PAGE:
Allow us to introduce the amazing work of artist Jason Gringler and his artistic interactions with transparent glass surfaces, opaque mirrors and varied raw material. He presents different phases of material transformation ending with a perfect final appearance by hand.
COR: How do you think the change of your environment affected the way that you produce your work? You moved to Berlin from New York. What impressions did you receive in these cities -surrounding and social-wise?
Jason Gringler: My relocation to Berlin presented a different set of challenges in comparison to my initial departure from Toronto to New York. The language barrier is an obvious problem when trying to find and set up a new studio; One benefit, although I only realize this in retrospect, is that I slowed down considerably when I arrived in Berlin. The transition allowed me to change as an individual but also to allow myself space to change my work. Before Covid-19, Berlin life was fun, social and relaxing after living in Brooklyn for a decade. I had never given myself so much time for reflection and discovery as well as unabashed indulgence in new people. I imagine many are now deliberating their possible futures post Covid-19; my thoughts are cycling around another geographical change.
COR: Can you tell us about your Eastern European origins?
Jason Gringler: There is not so much to tell – I am first-generation Canadian however I have Polish and Slovakian ancestry. As with many families post WWII, my family moved to North America to piece together their destroyed lives. I do find it odd at times to currently live on the continent that my family left behind.
COR: Your technique is a kind of destruction and re-creation. What is the root of your process? Is your methodology a conscious choice ? Do you expect the outcome ?
Jason Gringler: The destructive aspect of my practice is a reactionary tool that I use to reincorporate failed output. I do not operate my studio with large capital, so in a sense, destruction is more like my studio’s recycling program to eliminate waste. This program forges an enormous amount of freedom for me within different parameters that I have set up over time.
COR: Generally, you work with raw materials like concrete, glass, acrylic and steel. Do these materials have an innate effect on the end result? How did these become your tools of expression?
Jason Gringler: The materials I use (glass, acrylic, concrete) tend to be on the unforgiving side. Once concrete has cured, within reason, it cannot become malleable once again. Acrylic glass cannot be ‘unglued’, etc. I use these types of factors to my advantage; My mistakes have become one of the most exciting parts of producing art works (so much so that at times I attempt to set up situations leading to inevitable failure just so I can investigate what went ‘wrong’). Of course, many artists I know work in this way, but they likely articulate this type of investigation differently.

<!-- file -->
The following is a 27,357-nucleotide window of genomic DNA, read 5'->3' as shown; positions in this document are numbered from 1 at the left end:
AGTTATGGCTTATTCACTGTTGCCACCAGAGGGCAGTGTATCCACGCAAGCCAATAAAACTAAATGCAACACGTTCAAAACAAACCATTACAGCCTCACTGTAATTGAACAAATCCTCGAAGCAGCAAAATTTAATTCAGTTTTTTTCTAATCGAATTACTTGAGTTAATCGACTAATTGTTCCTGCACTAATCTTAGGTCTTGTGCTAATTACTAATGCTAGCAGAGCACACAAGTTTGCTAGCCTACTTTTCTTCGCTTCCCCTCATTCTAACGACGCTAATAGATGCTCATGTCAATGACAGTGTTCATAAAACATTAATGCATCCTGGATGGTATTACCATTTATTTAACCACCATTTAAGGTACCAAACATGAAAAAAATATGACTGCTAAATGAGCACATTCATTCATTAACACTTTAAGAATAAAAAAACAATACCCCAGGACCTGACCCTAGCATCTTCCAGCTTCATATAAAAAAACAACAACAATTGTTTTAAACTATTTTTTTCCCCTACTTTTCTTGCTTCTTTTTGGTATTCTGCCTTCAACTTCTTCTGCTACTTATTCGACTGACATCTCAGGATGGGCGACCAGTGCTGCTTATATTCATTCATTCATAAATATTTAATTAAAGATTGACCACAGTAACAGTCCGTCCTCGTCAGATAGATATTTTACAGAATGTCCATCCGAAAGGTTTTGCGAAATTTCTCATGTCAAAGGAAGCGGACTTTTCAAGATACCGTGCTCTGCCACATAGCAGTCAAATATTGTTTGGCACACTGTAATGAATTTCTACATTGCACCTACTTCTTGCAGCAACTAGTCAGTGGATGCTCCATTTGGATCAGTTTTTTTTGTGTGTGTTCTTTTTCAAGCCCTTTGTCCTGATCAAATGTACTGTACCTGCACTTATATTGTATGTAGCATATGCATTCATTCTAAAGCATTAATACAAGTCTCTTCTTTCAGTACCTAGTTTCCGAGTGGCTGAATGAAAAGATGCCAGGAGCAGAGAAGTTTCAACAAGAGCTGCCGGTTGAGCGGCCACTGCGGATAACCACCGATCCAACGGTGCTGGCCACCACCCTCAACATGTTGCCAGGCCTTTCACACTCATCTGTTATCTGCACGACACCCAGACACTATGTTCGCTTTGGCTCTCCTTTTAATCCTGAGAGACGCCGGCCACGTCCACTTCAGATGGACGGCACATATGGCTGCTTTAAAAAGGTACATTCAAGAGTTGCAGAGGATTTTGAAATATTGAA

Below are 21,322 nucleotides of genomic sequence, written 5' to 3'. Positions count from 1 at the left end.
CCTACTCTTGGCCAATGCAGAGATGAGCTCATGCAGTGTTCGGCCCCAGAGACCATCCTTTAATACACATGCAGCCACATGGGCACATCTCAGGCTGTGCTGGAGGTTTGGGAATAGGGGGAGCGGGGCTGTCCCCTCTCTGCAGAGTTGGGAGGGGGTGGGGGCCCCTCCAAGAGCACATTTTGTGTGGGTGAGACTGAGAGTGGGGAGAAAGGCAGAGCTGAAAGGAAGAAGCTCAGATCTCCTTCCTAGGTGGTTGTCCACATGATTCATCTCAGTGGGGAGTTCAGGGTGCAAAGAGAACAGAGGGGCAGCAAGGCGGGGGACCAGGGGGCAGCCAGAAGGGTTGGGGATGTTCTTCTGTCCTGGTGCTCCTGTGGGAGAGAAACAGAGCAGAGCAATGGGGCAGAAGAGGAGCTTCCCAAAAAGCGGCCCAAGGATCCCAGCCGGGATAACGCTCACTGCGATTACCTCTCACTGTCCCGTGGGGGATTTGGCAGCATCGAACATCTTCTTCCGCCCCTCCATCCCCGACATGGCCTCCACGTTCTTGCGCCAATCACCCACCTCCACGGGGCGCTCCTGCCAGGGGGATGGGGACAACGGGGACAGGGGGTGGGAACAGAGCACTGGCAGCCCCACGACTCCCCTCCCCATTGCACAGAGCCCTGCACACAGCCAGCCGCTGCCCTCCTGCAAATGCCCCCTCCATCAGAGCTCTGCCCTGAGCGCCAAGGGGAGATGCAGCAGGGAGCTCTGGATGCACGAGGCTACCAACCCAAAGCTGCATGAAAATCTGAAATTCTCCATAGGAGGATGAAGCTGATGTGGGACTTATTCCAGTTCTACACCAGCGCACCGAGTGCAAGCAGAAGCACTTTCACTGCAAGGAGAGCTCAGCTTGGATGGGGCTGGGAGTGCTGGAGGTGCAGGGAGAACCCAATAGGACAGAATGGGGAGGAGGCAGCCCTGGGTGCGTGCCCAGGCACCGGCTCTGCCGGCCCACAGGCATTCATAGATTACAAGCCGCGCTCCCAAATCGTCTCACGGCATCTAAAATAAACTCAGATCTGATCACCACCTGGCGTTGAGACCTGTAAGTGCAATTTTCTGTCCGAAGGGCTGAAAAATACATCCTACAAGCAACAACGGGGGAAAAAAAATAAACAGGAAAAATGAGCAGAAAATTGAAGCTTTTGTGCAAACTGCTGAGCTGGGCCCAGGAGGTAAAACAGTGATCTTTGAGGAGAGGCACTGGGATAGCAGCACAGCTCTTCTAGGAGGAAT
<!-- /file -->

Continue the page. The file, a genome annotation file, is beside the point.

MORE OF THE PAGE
COR: Who or what shaped your approach to art? Has your approach changed with time?
Jason Gringler: I came to art quite late as a means to distract from my confusion as a young adult. I always drew pictures as a child but I did not consider art seriously until my 20’s with a somewhat impotent education. I suppose I can say that I learned about art mostly online. Once I moved to New York, my real education began and my work evolved. I moved to Brooklyn in 2007. I rented a studio and started my life over. Ten years later I did the same when I moved to Berlin. I dislike most of the work I produce as I never get to where I imagine I would like to be. Perhaps this is the reason I continue.
COR: There are some used technology objects, like shattered iPhones, appearing amongst your work; What is the symbolic significance behind this investigation? Do you produce these pieces in the spirit of social criticism?
Jason Gringler: I tend to avoid political specificity while working or while discussing my interests. I will say, however, that I have come to believe pursuing a lifelong practice as an artist is an unavoidable political act. And this of course is simply my opinion, but I do not feel that our current societal structures and norms (maybe more applicable to North America, but I am uncertain) allow much room for art and artists. As I get older, I prefer to avoid talking about my work.
COR: Can you tell us about the ‘tools’? Are they a type of special equipment to assist with your work?
Jason Gringler: The ‘tools’ are a longer-term project that I recently began using the increasing pile of off-cuts and scrap from around the studio. The number of tools will equal the number of verbs within Richard Serra’s 1967-1968 ‘Verb List’ however, my verbs will be determined by the shape and aesthetic of the tool. These tools suggest extreme brutality and violence. I am a non-violent person however, I have noticed that over the years different bodies of work simulate violent gestures. I am indulging in the idea of violence, anger or rage as possible vehicles for production.
COR: What project(s) are you working on at the moment
Jason Gringler: Covid-19 has placed a lot on hold but I do have some exciting things in the works. I prefer not to share them at the moment.